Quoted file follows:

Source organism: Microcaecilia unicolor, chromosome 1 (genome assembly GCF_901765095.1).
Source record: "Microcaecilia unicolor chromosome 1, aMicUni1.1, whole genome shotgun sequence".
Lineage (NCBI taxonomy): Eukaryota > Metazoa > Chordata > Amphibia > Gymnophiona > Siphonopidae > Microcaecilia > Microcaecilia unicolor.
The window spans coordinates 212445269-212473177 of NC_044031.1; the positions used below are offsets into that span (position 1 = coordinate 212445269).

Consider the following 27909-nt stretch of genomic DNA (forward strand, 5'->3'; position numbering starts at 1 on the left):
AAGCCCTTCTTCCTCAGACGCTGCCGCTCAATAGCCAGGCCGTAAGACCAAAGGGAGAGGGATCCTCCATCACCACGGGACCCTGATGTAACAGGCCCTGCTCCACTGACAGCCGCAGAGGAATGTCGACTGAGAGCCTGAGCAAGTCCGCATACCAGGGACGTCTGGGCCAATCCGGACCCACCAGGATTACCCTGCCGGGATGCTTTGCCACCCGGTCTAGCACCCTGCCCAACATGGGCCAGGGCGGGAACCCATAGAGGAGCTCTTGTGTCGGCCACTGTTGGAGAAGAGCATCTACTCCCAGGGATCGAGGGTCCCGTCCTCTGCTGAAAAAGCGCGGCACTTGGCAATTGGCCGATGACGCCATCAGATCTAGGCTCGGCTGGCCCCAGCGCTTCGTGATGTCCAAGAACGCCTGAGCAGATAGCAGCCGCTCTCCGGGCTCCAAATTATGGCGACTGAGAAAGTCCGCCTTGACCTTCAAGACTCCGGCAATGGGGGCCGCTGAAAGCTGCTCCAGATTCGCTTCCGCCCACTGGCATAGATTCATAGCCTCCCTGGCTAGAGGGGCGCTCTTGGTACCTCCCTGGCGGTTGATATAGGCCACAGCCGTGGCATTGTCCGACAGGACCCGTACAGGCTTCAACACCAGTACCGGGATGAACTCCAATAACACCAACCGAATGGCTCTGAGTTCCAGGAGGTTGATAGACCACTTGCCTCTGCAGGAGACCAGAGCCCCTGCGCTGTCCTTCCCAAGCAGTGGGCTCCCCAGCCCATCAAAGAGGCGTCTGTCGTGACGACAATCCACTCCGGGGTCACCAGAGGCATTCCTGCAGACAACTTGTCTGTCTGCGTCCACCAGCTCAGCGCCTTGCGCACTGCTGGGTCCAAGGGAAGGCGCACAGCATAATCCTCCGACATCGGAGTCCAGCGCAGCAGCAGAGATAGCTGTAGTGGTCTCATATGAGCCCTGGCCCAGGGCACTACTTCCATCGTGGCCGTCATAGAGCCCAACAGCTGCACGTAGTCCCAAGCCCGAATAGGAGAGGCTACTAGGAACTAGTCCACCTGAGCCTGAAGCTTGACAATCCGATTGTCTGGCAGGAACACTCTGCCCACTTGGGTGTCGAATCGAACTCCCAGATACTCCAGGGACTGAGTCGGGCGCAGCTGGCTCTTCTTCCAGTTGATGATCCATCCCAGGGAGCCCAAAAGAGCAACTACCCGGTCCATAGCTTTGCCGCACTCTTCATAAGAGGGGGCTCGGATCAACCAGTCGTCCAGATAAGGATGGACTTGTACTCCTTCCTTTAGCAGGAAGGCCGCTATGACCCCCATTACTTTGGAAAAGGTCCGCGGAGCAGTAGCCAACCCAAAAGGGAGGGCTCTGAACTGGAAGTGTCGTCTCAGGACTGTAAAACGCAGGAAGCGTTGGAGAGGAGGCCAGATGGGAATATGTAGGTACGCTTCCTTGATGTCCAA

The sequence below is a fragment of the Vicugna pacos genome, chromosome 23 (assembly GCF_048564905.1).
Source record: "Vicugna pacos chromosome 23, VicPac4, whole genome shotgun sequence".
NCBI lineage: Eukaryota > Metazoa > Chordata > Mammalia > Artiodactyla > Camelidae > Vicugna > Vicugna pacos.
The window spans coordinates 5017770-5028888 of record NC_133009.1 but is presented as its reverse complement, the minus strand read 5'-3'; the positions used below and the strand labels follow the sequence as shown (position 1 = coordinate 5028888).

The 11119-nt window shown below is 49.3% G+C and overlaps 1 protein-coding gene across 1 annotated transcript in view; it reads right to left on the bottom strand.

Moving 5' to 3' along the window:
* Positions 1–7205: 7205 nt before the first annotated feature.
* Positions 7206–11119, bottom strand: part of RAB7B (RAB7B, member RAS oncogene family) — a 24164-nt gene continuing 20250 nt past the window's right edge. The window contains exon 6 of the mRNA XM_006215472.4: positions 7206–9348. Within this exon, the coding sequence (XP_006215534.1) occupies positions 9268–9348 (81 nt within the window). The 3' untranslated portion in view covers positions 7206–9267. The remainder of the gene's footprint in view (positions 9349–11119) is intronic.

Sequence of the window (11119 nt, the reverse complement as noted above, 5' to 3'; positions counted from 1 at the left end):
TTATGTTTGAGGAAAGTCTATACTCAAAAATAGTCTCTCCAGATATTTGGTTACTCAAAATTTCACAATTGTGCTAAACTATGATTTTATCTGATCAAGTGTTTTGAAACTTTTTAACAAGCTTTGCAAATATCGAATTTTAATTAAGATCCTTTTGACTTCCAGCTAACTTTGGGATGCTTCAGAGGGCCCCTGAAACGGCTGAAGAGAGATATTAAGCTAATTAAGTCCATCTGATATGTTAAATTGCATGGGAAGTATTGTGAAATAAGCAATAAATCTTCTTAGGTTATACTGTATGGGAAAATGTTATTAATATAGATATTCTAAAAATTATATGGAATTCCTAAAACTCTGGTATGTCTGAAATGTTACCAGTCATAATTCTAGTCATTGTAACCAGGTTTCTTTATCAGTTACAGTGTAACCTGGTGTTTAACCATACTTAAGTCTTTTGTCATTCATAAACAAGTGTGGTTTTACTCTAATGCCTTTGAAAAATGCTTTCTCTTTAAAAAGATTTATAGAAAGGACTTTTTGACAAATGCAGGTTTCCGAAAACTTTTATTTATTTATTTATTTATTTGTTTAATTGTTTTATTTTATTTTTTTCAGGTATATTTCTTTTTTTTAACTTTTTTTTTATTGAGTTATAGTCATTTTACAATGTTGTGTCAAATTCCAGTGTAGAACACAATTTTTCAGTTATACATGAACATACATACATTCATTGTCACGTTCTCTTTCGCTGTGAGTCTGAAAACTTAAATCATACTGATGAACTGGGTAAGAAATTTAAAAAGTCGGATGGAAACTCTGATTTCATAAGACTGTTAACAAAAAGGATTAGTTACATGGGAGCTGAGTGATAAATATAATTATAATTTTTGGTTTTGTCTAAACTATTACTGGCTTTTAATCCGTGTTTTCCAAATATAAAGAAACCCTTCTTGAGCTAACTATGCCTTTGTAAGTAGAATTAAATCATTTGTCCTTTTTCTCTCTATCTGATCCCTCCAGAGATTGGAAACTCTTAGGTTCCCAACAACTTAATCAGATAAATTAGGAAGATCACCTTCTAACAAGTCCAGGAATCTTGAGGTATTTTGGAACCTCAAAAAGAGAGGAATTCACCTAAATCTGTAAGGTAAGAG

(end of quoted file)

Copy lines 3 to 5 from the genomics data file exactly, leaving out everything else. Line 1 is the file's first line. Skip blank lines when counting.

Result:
Lineage (NCBI taxonomy): Eukaryota > Metazoa > Chordata > Amphibia > Gymnophiona > Siphonopidae > Microcaecilia > Microcaecilia unicolor.
The window spans coordinates 212445269-212473177 of NC_044031.1; the positions used below are offsets into that span (position 1 = coordinate 212445269).

Consider the following 27909-nt stretch of genomic DNA (forward strand, 5'->3'; position numbering starts at 1 on the left):